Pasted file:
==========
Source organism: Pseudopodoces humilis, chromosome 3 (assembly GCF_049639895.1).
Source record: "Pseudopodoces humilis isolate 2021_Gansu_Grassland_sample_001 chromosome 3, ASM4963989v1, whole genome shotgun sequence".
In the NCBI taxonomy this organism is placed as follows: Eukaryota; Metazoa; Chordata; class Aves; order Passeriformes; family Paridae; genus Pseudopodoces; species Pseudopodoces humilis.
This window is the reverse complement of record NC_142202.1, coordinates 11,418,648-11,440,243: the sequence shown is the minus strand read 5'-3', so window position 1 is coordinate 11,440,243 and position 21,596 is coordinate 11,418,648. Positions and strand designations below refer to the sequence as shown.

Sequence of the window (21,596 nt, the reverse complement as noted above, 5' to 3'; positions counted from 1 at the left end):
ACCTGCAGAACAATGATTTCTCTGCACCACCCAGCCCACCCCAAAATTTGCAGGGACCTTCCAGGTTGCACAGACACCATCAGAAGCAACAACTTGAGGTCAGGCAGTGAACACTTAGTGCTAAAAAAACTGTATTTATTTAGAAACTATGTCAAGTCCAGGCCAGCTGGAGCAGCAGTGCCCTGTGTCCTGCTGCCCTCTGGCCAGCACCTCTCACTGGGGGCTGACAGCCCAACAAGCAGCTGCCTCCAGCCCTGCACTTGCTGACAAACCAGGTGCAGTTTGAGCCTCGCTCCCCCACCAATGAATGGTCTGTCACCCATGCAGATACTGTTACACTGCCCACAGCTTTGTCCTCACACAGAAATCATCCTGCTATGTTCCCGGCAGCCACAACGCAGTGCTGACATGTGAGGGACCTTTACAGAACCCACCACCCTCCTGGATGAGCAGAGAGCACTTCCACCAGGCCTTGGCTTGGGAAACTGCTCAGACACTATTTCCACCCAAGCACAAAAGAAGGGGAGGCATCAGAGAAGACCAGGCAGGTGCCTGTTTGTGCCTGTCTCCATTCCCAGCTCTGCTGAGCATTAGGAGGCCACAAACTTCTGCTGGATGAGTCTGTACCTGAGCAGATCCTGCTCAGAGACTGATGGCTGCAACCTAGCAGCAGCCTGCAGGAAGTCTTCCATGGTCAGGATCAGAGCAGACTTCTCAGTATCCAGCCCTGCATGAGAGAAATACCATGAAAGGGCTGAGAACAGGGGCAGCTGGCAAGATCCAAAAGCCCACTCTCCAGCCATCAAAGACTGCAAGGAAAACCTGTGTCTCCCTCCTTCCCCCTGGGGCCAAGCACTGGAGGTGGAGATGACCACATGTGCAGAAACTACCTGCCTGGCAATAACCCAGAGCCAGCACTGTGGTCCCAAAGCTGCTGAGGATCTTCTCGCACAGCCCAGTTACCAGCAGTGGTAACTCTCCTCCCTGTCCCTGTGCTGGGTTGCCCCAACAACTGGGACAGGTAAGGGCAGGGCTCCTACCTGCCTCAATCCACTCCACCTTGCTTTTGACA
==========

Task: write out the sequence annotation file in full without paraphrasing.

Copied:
Source organism: Pseudopodoces humilis, chromosome 3 (assembly GCF_049639895.1).
Source record: "Pseudopodoces humilis isolate 2021_Gansu_Grassland_sample_001 chromosome 3, ASM4963989v1, whole genome shotgun sequence".
In the NCBI taxonomy this organism is placed as follows: Eukaryota; Metazoa; Chordata; class Aves; order Passeriformes; family Paridae; genus Pseudopodoces; species Pseudopodoces humilis.
This window is the reverse complement of record NC_142202.1, coordinates 11,418,648-11,440,243: the sequence shown is the minus strand read 5'-3', so window position 1 is coordinate 11,440,243 and position 21,596 is coordinate 11,418,648. Positions and strand designations below refer to the sequence as shown.

Sequence of the window (21,596 nt, the reverse complement as noted above, 5' to 3'; positions counted from 1 at the left end):
ACCTGCAGAACAATGATTTCTCTGCACCACCCAGCCCACCCCAAAATTTGCAGGGACCTTCCAGGTTGCACAGACACCATCAGAAGCAACAACTTGAGGTCAGGCAGTGAACACTTAGTGCTAAAAAAACTGTATTTATTTAGAAACTATGTCAAGTCCAGGCCAGCTGGAGCAGCAGTGCCCTGTGTCCTGCTGCCCTCTGGCCAGCACCTCTCACTGGGGGCTGACAGCCCAACAAGCAGCTGCCTCCAGCCCTGCACTTGCTGACAAACCAGGTGCAGTTTGAGCCTCGCTCCCCCACCAATGAATGGTCTGTCACCCATGCAGATACTGTTACACTGCCCACAGCTTTGTCCTCACACAGAAATCATCCTGCTATGTTCCCGGCAGCCACAACGCAGTGCTGACATGTGAGGGACCTTTACAGAACCCACCACCCTCCTGGATGAGCAGAGAGCACTTCCACCAGGCCTTGGCTTGGGAAACTGCTCAGACACTATTTCCACCCAAGCACAAAAGAAGGGGAGGCATCAGAGAAGACCAGGCAGGTGCCTGTTTGTGCCTGTCTCCATTCCCAGCTCTGCTGAGCATTAGGAGGCCACAAACTTCTGCTGGATGAGTCTGTACCTGAGCAGATCCTGCTCAGAGACTGATGGCTGCAACCTAGCAGCAGCCTGCAGGAAGTCTTCCATGGTCAGGATCAGAGCAGACTTCTCAGTATCCAGCCCTGCATGAGAGAAATACCATGAAAGGGCTGAGAACAGGGGCAGCTGGCAAGATCCAAAAGCCCACTCTCCAGCCATCAAAGACTGCAAGGAAAACCTGTGTCTCCCTCCTTCCCCCTGGGGCCAAGCACTGGAGGTGGAGATGACCACATGTGCAGAAACTACCTGCCTGGCAATAACCCAGAGCCAGCACTGTGGTCCCAAAGCTGCTGAGGATCTTCTCGCACAGCCCAGTTACCAGCAGTGGTAACTCTCCTCCCTGTCCCTGTGCTGGGTTGCCCCAACAACTGGGACAGGTAAGGGCAGGGCTCCTACCTGCCTCAATCCACTCCACCTTGCTTTTGACA